Below the forward-hinged bonnet rests the original equipment EXCELSIOR 2-cylinder power plant # 9589 of 328cc capacity, good for 18 lively horsepower. After cleaning the fuel lines and sparking plugs, injecting a bit of Marvel Mystery Oil into the cylinders, hooking up a battery, and feeding her some 2-stroke mix borrowed from our Goggomobil, we pushed the button for the SIBA Dynastarter and the old girl came to life. She ran for a while, on all two cylinders. Before a first test drive, however, the carburetors need to be cleaned. Condition of ALBION tranny and GIRLING brakes is unknown; being of rather simple construction, a bit of fettling may very well get this Berkeley going in no time at all.
By the way, the Berkeley Four Wheeler features front wheel drive and independent suspension all around, quite advanced for its era!
Cockpit presents itself all original. Steering wheel is stock Berkeley unit, shows a few cracks. Gauges were made by "AC" and look very nice. All dash knobs and switches seem to be present. Headlights and taillights actually work.
Note the sequential shifter.
The Berkeley's interior can rightfully be called "basic." Originally, rubber bands were strung across the round tubing, Morgan-style, then covered with a yard or two of black leatherette. Inside the hot and dry garage, the flimsy rubber and fabric deteriorated during decades of storage. Replacements are readily available and simple to install.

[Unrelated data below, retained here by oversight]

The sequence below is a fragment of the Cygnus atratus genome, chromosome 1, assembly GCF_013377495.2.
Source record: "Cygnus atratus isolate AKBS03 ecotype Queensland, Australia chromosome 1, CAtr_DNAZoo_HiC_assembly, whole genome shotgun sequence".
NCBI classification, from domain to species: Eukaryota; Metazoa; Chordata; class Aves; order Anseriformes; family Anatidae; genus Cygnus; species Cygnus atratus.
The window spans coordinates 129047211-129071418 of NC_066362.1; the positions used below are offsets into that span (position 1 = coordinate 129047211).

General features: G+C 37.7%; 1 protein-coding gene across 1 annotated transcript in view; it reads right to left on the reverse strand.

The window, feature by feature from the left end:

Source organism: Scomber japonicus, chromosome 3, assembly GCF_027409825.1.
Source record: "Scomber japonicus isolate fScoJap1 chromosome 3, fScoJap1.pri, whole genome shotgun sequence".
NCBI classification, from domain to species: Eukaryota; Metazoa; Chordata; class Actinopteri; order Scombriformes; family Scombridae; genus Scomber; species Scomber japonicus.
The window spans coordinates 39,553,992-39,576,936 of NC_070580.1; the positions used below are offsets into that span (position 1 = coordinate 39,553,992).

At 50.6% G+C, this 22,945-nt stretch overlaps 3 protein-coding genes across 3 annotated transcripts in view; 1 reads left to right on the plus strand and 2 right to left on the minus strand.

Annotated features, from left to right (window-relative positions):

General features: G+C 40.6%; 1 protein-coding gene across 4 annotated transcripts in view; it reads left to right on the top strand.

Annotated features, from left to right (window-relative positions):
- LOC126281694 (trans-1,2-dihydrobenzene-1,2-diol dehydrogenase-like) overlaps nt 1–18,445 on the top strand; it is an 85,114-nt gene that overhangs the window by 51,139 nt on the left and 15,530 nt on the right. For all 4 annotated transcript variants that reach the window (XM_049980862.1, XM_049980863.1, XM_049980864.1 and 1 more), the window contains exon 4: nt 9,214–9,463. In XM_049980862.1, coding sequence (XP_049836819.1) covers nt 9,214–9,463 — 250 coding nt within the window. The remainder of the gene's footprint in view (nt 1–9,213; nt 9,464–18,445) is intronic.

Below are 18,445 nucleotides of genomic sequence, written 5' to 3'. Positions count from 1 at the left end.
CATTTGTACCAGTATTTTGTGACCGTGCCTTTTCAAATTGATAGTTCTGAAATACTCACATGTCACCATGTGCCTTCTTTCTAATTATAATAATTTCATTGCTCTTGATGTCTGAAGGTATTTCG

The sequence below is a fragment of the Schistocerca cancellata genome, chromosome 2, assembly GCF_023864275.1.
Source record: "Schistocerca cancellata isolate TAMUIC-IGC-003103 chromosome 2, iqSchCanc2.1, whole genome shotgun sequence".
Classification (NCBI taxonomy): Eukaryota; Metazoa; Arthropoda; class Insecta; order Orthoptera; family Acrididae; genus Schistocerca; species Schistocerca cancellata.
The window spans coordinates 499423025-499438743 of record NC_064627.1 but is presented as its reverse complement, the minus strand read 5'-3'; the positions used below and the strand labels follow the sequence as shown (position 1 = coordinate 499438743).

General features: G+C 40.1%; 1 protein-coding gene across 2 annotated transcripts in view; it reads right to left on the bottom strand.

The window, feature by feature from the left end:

There's a good-sized, locking trunk. Or, you could remove the trunk lid altogether and accommodate a couple of kids on the rear bench. Originally a manufacturer of caravan campers, Berkeley's engineers incorporated many practical solutions into their little Sports Roadster design.
Twelve-inch wheels are original and wear the oldest tires we've seen in years. They look great and still hold air!
Knowing that the Berkeley comes equipped with AC instruments, and that the 289 and 427 Shelby Cobras were built with help from AC Cars . . . what could this sexy rear view remind us of?
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Smooth undercarriage looks like a full belly pan, is free of any damage. No wonder modified Berkeleys have gone over 200mph at the Bonneville Salt Flats--these little suckers are very aerodynamic.
Factory tools, jack, owner's manual, and a few extra bits and pieces accompany the car. Berkeleys are very straightforward to work on (as long as the body's sub-structure is intact) and are even more rewarding to drive. It goes without saying that a microcar like this Berkeley is the ultimate people magnet wherever it appears. It's the proverbial crowd pleaser!
Here you have it: a wonderful relic from a different era, when young-at-heart folks were happy to own a 4-wheeled sports car like this Berkeley, even if it was very small. Surprisingly fast, early 18hp Berkleys could top 60mph in street trim; modified, the sky's the limit.
This rare 1956 example--titled as a 1955--is the proverbial California garage find; it oozes integrity and yearns to be the star at this summer's car shows. All it takes is a bit of mechanical fettling, an ounce of chrome, and a quart of paint!
This Berkeley sold in February 2007 to a customer in Japan.